Gilead Sciences (GILD) will buy cancer-focused player Forty Seven (FTSV) for $4.9 billion, the biotech company said Monday, sending FTSV stock rocketing. The deal was rumored last week and allows Gilead to harness Forty Seven’s cancer drug, magrolimab. Magrolimab belongs to a class of immuno-oncology drugs, which help the immune system find and fight cancer cells.
Buying Forty Seven helps Gilead build out its pipeline in oncology, the biotech company said in a news release. In 2017, Gilead paid $11.9 billion to buy Kite Pharma. At the time, Kite was nearing Food and Drug Administration approval for a cancer drug, Yescarta.
“Magrolimab complements our existing work in hematology, adding a non-cell therapy program that complements Kite’s pipeline of cell therapies for hematological cancers,” Gilead Chief Executive Daniel O’Day said in a written statement.
FTSV Stock Flies On Takeover Deal
Under the terms of the deal, Gilead will pay $95.50 in cash per share of FTSV stock. Both boards of directors have already approved the acquisition, which is expected to close in the second quarter, Gilead said in a news release.
Gilead is hoping to grow its pipeline. Hepatitis C drug sales have declined for years. The biotech company’s biggest assets are currently in HIV treatments. And last year, Kite’s Yescarta generated $456 million in sales, growing nearly 73%.
“This transaction supports Gilead’s strategic focus in growing its pipeline and expertise in immuno-oncology beyond cell therapy, as we seek to deliver our ambitious goal of bringing 10 transformative therapies to patients in the next 10 years,” Gilead said in an email to Investor’s Business Daily.
Biotech Company Targets A Key Protein
Forty Seven’s magrolimab targets a protein called CD47. The biotech company describes CD47 as a “do not eat me” signal. Cancer cells disguise themselves in that protein in order to avoid detection from the immune system. Magrolimab helps the immune system “see” those camouflaged cells.
The biotech company’s most advanced tests are in blood cancers called myelodysplastic syndromes and acute myeloid leukemia. Additional studies are ongoing in Non-Hodgkin lymphoma, another blood cancer, and in solid tumors including ovarian and colon cancers.
Chief Executive Mark McCamish says Forty Seven unveiled promising data for magrolimab in MDS patients in December. At the time, the biotech company knew it had the funds to file for approval in late 2021. But to maximize the potential of magrolimab would require expanding to more patients.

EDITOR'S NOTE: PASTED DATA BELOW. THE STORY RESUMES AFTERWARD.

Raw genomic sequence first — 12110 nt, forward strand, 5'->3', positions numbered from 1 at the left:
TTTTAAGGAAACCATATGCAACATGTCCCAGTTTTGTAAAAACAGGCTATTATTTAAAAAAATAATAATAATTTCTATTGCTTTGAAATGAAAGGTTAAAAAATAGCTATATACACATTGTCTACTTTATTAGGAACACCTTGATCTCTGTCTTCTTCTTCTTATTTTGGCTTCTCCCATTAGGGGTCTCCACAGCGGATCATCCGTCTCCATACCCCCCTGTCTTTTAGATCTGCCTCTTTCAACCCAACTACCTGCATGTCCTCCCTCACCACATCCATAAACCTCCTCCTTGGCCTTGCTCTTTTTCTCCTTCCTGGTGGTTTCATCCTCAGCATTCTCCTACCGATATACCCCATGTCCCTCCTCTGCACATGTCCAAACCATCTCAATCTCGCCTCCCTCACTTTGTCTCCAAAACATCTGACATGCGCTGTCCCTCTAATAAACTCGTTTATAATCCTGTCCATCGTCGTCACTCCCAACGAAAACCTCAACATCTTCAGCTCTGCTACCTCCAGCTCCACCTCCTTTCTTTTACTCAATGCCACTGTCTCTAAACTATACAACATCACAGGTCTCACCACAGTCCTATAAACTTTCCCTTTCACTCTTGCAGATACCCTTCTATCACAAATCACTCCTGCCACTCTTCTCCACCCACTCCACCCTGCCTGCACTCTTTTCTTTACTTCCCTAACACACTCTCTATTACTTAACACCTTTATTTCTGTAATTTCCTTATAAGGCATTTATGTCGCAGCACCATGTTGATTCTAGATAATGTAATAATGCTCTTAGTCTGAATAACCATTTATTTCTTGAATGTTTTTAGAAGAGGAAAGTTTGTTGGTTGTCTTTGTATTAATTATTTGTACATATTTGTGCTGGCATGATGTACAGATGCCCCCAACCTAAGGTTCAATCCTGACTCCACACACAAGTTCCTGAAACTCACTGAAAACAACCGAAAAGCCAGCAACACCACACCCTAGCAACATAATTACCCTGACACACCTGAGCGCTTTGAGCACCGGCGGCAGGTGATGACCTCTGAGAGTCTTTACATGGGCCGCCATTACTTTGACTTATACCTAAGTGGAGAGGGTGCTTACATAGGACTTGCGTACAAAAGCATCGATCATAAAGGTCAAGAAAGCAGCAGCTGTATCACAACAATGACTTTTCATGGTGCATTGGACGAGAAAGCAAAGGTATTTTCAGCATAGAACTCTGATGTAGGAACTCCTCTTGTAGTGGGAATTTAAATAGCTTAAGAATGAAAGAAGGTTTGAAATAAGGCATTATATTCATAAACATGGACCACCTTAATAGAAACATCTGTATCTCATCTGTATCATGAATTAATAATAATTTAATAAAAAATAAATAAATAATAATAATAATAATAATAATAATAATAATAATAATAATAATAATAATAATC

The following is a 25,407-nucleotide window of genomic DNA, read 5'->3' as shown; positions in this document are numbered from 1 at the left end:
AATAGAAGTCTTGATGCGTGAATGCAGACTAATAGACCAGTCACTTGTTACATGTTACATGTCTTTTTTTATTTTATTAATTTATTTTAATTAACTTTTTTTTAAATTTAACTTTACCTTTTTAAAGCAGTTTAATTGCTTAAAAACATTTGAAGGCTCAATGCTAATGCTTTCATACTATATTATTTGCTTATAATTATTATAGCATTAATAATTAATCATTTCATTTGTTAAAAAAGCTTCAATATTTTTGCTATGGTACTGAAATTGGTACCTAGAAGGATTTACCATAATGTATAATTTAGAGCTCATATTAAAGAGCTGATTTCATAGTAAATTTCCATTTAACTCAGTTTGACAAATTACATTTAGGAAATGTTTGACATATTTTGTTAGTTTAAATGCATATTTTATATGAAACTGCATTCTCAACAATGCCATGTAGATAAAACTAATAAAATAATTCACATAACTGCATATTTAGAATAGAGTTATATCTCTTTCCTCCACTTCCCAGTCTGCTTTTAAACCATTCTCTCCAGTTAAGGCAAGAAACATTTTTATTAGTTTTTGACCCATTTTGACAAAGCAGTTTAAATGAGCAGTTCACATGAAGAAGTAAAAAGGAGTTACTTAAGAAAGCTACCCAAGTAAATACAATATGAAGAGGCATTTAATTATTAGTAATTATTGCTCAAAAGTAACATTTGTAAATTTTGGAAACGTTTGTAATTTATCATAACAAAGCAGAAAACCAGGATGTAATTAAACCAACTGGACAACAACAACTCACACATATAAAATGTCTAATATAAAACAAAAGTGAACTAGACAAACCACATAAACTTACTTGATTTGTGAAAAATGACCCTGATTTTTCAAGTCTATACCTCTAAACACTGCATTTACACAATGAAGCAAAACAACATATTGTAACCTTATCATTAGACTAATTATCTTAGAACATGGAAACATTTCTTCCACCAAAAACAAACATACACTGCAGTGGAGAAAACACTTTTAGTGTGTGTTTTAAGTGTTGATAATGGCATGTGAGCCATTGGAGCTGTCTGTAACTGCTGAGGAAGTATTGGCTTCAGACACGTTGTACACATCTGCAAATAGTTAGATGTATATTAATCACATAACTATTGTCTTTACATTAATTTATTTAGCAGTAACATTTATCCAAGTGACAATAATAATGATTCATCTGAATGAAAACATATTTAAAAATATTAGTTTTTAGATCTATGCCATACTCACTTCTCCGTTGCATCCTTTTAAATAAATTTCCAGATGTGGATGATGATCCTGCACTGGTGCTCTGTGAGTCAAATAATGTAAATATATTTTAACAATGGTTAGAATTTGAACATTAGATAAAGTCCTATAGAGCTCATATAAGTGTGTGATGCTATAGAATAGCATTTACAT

“For that reason, we started to talk about co-development, partnerships and licensing activities in a way we could enhance our ability,” he told IBD in an interview. “It wasn’t our goal to be acquired. It was simply our goal to maximize the potential for patients and that’s what started the process.”
Gilead’s New Pattern Of Deals
Magrolimab’s ability to target MDS, drove the deal, Mizuho Securities analyst Salim Syed said in a note. With the potential for accelerated approval, magrolimab could gain Food and Drug Administration approval in 2022, he said.
“Gilead noted on today’s call that it believes the Street is under-modeling the magrolimab (first treatment) MDS opportunity,” he said. A survey from Mizuho pegged the opportunity at $1 billion in peak sales.
Importantly, the deal marks CEO O’Day’s second key transaction since taking Gilead’s reins a year ago, Syed said. In the first, the biotech company deepened a partnership with Galapagos (GLPS). Both deals were in the $4 billion to $5 billion range, he said.
“Gilead is willing to allocate capital to medium-sized deals (rather than large-scale transactions which management noted today have a high bar), and do it at a quicker pace than Gilead has historically done M&A (mergers and acquisitions), both positives in our view,” Syed said.
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